C3Subtitles: 30C3: Coding your body

Coding your body

How to decipher the messages of your body

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Video duration
The average movement habits of a clichè hacker are legendary. Cowering for days in front of unergonomic hardware setups, stoic ignorance of hardly decodeable signs of the body like hunger, eye- and backpains. Probably due to a general disinterest in non-digitally engineered systems.

Shouldn’t a true hacker know at least bits and pieces about the codes and signs of the body? We all know bits and pieces.. but are they the correct and helpful ones? We will discuss some technical and biological details of slipped discs, posture disservice and pain. I will show fundamental “red flags” which have to be serviced by a medical geek. But not all medical geeks have a good idea about the body's code, therefore I will also suggest some helpful therapies for the most common cases.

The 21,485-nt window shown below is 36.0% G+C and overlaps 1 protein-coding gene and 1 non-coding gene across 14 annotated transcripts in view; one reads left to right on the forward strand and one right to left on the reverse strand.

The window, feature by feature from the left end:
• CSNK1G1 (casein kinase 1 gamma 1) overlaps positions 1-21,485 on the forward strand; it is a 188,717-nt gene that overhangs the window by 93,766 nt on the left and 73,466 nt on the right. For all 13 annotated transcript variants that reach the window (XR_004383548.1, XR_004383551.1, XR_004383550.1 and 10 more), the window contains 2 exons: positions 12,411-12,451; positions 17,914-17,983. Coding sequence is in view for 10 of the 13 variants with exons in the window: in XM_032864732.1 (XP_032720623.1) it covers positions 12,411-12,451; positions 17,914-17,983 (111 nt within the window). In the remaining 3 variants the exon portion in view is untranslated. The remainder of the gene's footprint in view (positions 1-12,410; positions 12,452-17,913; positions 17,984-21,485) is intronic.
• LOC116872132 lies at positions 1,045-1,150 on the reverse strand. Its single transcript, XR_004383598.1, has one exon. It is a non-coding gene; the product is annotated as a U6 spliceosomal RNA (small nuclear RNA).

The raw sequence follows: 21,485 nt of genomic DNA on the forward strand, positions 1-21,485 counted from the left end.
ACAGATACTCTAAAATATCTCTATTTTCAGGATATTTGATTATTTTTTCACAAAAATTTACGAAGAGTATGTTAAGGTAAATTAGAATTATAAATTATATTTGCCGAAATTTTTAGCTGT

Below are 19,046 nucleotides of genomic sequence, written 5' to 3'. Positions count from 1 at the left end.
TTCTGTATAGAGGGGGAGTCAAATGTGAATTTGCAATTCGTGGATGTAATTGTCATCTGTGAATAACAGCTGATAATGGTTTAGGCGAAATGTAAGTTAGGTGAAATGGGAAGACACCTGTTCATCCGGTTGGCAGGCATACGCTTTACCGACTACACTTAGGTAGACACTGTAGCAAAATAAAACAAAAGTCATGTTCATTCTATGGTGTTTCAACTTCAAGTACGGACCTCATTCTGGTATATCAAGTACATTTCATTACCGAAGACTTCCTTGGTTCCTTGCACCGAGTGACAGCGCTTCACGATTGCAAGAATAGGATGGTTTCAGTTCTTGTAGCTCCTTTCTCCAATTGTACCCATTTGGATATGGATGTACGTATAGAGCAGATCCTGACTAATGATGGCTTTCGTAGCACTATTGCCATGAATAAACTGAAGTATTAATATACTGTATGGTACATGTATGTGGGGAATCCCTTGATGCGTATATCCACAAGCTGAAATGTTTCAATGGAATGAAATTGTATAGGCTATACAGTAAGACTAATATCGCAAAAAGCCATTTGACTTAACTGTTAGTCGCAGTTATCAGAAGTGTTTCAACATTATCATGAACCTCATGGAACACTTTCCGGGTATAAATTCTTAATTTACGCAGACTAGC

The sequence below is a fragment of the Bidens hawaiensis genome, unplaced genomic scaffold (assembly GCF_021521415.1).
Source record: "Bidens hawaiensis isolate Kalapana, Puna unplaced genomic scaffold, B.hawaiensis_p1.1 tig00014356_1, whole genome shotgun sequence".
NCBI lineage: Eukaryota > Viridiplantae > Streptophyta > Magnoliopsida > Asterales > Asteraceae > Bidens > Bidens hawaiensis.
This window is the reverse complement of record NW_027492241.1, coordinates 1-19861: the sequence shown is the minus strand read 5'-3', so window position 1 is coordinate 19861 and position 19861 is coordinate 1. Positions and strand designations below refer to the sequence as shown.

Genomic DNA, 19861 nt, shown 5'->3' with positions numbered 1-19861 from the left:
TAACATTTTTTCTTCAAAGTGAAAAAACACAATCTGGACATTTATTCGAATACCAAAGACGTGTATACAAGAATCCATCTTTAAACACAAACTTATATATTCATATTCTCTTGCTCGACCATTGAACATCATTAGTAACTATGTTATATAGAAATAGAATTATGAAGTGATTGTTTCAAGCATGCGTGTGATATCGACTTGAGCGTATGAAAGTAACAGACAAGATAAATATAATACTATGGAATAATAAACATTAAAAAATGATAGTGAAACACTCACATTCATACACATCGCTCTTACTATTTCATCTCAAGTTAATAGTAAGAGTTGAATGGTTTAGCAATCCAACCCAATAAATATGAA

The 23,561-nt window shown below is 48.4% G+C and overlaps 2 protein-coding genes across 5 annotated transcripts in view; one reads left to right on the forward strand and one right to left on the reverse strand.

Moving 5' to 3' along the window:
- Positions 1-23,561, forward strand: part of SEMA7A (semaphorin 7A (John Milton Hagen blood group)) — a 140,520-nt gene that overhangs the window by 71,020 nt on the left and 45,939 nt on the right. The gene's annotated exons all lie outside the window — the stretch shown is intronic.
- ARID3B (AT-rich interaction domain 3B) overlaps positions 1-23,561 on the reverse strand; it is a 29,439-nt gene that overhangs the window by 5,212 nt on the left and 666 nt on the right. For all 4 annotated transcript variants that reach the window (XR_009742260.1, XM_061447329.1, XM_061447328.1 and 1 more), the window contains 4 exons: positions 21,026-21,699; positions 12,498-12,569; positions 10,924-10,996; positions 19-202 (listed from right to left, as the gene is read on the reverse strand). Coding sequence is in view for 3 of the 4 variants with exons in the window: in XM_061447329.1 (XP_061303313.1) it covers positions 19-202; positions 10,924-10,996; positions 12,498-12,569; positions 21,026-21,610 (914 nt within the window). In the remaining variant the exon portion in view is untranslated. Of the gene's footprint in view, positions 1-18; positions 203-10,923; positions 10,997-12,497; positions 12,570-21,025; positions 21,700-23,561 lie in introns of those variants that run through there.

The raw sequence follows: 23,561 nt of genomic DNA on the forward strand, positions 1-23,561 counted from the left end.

Bottom line: how to code your body to prevent pain without relying on smattering.

I am a trained physical therapist and have treated many patients with different back problems, which were mostly caused by the same habits: ignorance of warning signs, bad hardware setup and cluelessness about how the body functions.
My talk will include basic models of the important body structures and how basic maintanance should look like. I will focus on the vertebral setup with bone and connective tissues. How are they build and what their function is.
I will also present some worst case scenarios of consequences when slipped discs cut of nerves and numbness in arms or legs are mild problems you might encounter.
Small changes in posture and daily habits will be presented, because you have to know why and how you should do it.

Talk ID
Saal 6
12:15 p.m.
Science & Engineering
Type of
Sarah Hiltner